Sarah Lane Ritchie has recently been appointed Lecturer in Theology & Science at New College, University of Edinburgh. She has been a Research Fellow in Theology & Science at St Mary’s, working on the Science-Engaged Theology initiative. Her PhD is in Science & Religion and was completed at the University of Edinburgh, titled With God in Mind: Divine Action and the Naturalisation of Consciousness. Sarah also holds an MSc in Science & Religion from the University of Edinburgh, an MDiv from Princeton Theological Seminary, and a BA in Philosophy & Religion from Spring Arbor University. Current research interests centre on the intersection of neuroscience, theology, and philosophy of mind.

A Woman Named Mary

by Karen McClain Kiefer

Each month Blogos features an article created in partnership with the Logos Institute’s Logia initiative. This month’s Logia post is by Karen McClain Kiefer. More information about Logia and additional articles are available here.

More than anything, a call to living a more meaningful life influenced my decision to make a transition from my previous corporate and consulting careers.  But if asked to identify a particular inspiration that prompted me to turn toward theology and biblical studies and ultimately pursue a postgraduate divinity degree, I have one definitive response: Mary of Bethany and her extravagant anointing act from the Gospel of John (12:1-7).

This one woman and her gesture innocuously blew open the door to a new world for me.  Like most church-going Christians, I had heard this anointing passage dozens of times.  But then I read a reflection on it by a pastor I knew in Sedona, Arizona, who was also my first guide to the Holy Land in 2008.  I still have the book –  John’s Rabbi by Paul Wallace.  I read the familiar passage, in which Jesus visited the home of Lazarus, Mary and Martha, and Mary poured precious perfumed nard on Jesus’ feet, wiped them with her hair and the fragrance of the nard filled the house.  As I was imagining the scent wafting up through the home, I read a stunning comment further connecting this anointing event with Jesus’ imminent final entry to Jerusalem where he would be crucified six days later.  The proximity of these two events prompted a ponderance by Wallace that, because of the purpose of nard for burial, the fragrance, powerful enough to fill a house, might have lingered throughout the rest of that week – on Jesus. . . all the way to Golgotha.  This notion left my mouth gaping and forever changed the way I thought of Mary and her anointing act.  I realized then that the fragrance might also have lingered on her, inimitably linking the two of them during his triumphal entry and passion.  The image of the two being connected by the fragrance from her extravagant gesture has never left me and, like the perfume, has wafted into my thoughts, imagination, study and conversations, as well as into other areas of interest.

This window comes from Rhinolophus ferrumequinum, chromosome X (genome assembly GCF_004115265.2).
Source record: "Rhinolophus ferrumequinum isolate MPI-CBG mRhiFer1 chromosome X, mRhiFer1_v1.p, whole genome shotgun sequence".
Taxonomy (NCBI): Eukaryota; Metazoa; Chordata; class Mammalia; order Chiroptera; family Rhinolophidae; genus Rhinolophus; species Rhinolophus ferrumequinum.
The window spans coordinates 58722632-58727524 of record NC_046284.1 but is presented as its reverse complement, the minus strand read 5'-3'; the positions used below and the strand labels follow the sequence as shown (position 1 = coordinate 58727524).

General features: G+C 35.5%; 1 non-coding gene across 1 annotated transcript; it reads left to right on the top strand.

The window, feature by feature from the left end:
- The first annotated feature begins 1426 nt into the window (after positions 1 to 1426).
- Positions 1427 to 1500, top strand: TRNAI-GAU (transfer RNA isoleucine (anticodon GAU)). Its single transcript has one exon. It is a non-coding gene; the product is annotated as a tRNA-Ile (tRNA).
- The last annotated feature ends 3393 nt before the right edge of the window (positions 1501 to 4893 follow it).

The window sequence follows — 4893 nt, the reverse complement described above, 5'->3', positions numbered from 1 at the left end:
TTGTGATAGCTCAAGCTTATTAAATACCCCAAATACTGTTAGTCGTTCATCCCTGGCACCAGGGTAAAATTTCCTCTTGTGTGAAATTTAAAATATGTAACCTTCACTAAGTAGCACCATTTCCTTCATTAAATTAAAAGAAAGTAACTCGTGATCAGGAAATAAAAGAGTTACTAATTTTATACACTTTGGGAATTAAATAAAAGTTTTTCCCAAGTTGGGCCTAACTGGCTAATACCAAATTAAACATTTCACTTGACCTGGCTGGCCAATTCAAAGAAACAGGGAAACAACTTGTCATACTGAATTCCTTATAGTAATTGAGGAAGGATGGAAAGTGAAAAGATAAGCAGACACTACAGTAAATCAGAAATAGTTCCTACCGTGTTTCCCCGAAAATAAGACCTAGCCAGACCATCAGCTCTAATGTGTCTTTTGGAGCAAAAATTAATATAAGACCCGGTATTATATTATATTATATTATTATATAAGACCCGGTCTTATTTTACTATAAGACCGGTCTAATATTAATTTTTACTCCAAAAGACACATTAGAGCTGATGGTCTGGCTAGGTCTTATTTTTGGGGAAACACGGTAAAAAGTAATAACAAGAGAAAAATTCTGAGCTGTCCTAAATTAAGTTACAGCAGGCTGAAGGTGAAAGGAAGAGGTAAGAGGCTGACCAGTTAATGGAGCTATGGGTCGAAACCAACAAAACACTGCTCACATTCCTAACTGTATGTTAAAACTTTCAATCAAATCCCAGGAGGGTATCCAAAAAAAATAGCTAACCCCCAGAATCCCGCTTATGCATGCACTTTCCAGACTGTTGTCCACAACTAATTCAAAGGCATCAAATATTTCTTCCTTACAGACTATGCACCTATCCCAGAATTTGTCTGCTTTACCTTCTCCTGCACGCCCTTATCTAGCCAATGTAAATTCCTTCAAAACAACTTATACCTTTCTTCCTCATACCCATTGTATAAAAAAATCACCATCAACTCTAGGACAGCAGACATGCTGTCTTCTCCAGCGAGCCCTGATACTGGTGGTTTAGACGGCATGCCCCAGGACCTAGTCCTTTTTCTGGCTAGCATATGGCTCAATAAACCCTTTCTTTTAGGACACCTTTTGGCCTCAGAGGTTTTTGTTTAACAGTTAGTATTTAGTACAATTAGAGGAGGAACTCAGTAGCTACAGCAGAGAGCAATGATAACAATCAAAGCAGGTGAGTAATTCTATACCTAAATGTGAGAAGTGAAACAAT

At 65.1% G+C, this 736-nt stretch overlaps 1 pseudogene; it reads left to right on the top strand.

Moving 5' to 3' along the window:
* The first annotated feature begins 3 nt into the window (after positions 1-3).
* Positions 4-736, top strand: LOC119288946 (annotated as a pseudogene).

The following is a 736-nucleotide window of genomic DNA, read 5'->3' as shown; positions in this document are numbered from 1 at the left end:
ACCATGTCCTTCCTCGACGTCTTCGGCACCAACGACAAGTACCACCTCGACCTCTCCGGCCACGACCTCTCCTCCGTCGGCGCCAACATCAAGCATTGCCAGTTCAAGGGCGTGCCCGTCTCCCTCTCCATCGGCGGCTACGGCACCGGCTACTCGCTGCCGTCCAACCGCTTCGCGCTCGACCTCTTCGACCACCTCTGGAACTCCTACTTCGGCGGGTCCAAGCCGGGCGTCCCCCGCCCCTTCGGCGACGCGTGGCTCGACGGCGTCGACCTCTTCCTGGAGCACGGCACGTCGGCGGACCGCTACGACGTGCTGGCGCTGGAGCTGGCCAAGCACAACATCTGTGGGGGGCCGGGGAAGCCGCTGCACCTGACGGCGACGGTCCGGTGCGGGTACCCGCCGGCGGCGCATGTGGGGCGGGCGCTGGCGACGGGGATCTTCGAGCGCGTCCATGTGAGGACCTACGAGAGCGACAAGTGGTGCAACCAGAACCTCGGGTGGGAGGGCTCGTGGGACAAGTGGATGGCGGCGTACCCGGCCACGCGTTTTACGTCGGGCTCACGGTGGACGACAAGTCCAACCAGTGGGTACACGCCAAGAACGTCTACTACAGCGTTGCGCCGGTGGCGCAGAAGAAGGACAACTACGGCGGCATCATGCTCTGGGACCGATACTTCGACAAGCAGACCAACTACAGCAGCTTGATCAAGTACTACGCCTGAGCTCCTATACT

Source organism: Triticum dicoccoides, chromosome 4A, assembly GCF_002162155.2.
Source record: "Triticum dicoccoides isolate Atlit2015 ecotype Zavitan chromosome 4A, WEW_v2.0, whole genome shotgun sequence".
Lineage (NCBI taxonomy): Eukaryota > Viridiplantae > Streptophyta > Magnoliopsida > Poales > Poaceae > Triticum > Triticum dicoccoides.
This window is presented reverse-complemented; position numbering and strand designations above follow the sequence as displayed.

Kiefer at the Tomb of Lazarus in Bethany, Palestine

It awakened a part of me that longed to journey with Jesus during his ministry and his passion – at least through those I could relate to in the Gospel narratives.  I needed to encounter Jesus through a woman’s lens.  But I had not been exposed to many, other than the figure of Mary Magdalene who will seemingly forever be unjustly mired in a prostitute’s web woven by a sixth-century pope.[1]  And so I kept reading – this narrative and others – seeking to know more about the women in the Gospels who encountered Jesus.  And while I realized the richness awaiting anyone wishing to dive into these texts, I also began to discover a prevailing, underlying, unnerving theology of women in their portrayal in some church teachings and preachings, which I would later call a ‘theology of the harlot’.